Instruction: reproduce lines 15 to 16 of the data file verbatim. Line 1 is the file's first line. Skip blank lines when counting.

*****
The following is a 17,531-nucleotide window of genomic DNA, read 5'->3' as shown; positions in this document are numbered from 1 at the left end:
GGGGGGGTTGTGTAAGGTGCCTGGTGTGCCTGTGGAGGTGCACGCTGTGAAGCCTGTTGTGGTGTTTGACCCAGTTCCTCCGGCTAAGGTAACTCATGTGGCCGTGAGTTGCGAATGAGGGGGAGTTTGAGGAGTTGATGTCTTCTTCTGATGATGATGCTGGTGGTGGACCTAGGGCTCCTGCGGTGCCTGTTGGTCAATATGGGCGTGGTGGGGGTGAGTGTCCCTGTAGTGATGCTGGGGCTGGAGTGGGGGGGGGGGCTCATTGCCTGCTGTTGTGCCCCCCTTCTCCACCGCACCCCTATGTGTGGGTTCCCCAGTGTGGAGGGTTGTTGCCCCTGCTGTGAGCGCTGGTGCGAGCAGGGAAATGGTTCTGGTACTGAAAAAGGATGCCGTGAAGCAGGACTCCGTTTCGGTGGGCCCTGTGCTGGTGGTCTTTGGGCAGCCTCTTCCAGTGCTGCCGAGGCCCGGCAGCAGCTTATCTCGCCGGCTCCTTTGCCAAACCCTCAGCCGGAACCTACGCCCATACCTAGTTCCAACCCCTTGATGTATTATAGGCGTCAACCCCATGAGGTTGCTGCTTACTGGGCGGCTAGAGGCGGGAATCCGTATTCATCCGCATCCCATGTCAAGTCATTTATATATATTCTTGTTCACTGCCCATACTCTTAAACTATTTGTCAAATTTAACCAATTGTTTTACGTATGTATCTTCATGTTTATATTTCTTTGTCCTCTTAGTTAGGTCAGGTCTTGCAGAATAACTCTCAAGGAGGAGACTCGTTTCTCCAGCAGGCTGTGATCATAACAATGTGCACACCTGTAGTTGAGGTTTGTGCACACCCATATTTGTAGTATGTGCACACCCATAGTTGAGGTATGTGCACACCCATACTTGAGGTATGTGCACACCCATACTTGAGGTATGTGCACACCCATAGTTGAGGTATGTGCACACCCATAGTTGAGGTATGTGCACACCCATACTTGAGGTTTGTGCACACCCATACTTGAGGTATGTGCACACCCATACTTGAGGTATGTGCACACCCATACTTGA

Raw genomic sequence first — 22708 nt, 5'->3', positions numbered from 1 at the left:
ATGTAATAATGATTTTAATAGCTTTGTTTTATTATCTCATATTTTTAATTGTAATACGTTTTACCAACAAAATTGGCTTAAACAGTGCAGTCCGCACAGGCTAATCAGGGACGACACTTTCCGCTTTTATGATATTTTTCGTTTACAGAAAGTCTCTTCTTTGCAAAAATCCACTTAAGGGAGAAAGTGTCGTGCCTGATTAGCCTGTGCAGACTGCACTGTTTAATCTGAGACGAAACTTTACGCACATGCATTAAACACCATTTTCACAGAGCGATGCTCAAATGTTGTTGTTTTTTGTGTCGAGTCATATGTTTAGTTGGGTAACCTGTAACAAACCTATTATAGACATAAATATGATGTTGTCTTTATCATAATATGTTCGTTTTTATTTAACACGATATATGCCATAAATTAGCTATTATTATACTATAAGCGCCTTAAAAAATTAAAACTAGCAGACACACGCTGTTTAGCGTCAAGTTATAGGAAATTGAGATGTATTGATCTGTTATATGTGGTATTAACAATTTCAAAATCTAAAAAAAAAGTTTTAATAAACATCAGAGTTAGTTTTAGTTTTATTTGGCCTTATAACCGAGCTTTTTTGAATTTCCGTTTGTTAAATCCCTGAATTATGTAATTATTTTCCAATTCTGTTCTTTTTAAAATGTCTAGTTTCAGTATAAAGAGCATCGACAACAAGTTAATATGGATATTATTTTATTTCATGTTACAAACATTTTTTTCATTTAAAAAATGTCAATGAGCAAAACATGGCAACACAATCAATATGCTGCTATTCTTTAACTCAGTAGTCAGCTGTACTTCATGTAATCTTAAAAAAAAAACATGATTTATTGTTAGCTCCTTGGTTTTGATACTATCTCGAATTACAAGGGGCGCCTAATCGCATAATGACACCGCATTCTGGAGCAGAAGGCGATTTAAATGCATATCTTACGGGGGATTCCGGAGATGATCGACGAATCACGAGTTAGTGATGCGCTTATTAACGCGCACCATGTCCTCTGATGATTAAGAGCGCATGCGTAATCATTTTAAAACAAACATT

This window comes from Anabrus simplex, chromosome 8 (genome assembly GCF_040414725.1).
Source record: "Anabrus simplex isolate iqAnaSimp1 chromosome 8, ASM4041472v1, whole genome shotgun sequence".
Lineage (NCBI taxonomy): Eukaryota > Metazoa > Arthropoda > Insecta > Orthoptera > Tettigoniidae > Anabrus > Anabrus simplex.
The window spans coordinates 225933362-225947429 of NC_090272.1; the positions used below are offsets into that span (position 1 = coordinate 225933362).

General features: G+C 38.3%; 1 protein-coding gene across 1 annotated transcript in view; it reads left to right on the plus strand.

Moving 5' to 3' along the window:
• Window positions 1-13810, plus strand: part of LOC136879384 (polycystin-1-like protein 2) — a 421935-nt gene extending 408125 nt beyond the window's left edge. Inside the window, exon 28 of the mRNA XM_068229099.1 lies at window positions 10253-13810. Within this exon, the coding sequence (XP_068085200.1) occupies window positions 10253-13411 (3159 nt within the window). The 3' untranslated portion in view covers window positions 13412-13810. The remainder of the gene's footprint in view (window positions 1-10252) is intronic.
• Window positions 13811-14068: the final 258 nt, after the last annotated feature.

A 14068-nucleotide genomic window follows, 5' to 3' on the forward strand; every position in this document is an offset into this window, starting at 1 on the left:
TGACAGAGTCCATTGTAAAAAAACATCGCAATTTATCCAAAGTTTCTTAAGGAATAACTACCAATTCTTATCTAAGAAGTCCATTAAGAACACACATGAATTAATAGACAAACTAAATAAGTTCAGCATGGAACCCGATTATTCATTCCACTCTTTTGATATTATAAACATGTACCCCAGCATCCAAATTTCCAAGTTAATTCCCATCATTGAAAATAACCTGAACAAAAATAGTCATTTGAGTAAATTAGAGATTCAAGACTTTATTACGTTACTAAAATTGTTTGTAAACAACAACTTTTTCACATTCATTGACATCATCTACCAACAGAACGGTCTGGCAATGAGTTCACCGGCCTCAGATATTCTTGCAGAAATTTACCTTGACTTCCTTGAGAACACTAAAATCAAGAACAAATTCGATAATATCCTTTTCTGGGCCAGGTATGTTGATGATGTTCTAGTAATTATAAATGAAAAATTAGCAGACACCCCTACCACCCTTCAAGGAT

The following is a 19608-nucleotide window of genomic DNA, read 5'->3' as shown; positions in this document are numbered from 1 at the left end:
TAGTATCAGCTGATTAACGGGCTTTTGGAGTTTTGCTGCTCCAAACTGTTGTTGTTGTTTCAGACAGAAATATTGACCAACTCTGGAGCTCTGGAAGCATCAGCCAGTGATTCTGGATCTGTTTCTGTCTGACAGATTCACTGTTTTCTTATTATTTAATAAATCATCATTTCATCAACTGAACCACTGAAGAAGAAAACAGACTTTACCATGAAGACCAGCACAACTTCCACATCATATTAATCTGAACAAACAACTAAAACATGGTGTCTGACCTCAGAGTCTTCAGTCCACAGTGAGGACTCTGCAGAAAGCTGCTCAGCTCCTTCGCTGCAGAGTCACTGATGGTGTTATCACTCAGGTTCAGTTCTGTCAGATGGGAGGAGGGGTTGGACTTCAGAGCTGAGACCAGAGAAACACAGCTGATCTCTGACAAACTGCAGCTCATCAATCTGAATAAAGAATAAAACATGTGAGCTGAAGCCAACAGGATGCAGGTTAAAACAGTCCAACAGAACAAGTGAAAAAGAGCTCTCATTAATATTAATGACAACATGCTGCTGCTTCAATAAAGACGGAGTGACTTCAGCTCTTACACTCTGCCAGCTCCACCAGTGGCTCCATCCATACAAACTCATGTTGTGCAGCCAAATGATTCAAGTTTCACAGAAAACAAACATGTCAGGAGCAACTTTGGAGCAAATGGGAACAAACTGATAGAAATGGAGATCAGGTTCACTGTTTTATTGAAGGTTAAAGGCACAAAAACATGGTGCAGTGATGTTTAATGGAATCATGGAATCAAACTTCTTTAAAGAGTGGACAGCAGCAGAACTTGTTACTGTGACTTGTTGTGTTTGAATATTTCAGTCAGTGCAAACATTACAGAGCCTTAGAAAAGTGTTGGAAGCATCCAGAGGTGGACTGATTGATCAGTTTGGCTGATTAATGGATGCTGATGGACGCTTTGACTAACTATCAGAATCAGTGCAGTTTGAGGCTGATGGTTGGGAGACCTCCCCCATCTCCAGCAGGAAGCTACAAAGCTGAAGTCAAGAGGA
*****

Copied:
The following is a 19608-nucleotide window of genomic DNA, read 5'->3' as shown; positions in this document are numbered from 1 at the left end:
TAGTATCAGCTGATTAACGGGCTTTTGGAGTTTTGCTGCTCCAAACTGTTGTTGTTGTTTCAGACAGAAATATTGACCAACTCTGGAGCTCTGGAAGCATCAGCCAGTGATTCTGGATCTGTTTCTGTCTGACAGATTCACTGTTTTCTTATTATTTAATAAATCATCATTTCATCAACTGAACCACTGAAGAAGAAAACAGACTTTACCATGAAGACCAGCACAACTTCCACATCATATTAATCTGAACAAACAACTAAAACATGGTGTCTGACCTCAGAGTCTTCAGTCCACAGTGAGGACTCTGCAGAAAGCTGCTCAGCTCCTTCGCTGCAGAGTCACTGATGGTGTTATCACTCAGGTTCAGTTCTGTCAGATGGGAGGAGGGGTTGGACTTCAGAGCTGAGACCAGAGAAACACAGCTGATCTCTGACAAACTGCAGCTCATCAATCTGAATAAAGAATAAAACATGTGAGCTGAAGCCAACAGGATGCAGGTTAAAACAGTCCAACAGAACAAGTGAAAAAGAGCTCTCATTAATATTAATGACAACATGCTGCTGCTTCAATAAAGACGGAGTGACTTCAGCTCTTACACTCTGCCAGCTCCACCAGTGGCTCCATCCATACAAACTCATGTTGTGCAGCCAAATGATTCAAGTTTCACAGAAAACAAACATGTCAGGAGCAACTTTGGAGCAAATGGGAACAAACTGATAGAAATGGAGATCAGGTTCACTGTTTTATTGAAGGTTAAAGGCACAAAAACATGGTGCAGTGATGTTTAATGGAATCATGGAATCAAACTTCTTTAAAGAGTGGACAGCAGCAGAACTTGTTACTGTGACTTGTTGTGTTTGAATATTTCAGTCAGTGCAAACATTACAGAGCCTTAGAAAAGTGTTGGAAGCATCCAGAGGTGGACTGATTGATCAGTTTGGCTGATTAATGGATGCTGATGGACGCTTTGACTAACTATCAGAATCAGTGCAGTTTGAGGCTGATGGTTGGGAGACCTCCCCCATCTCCAGCAGGAAGCTACAAAGCTGAAGTCAAGAGGA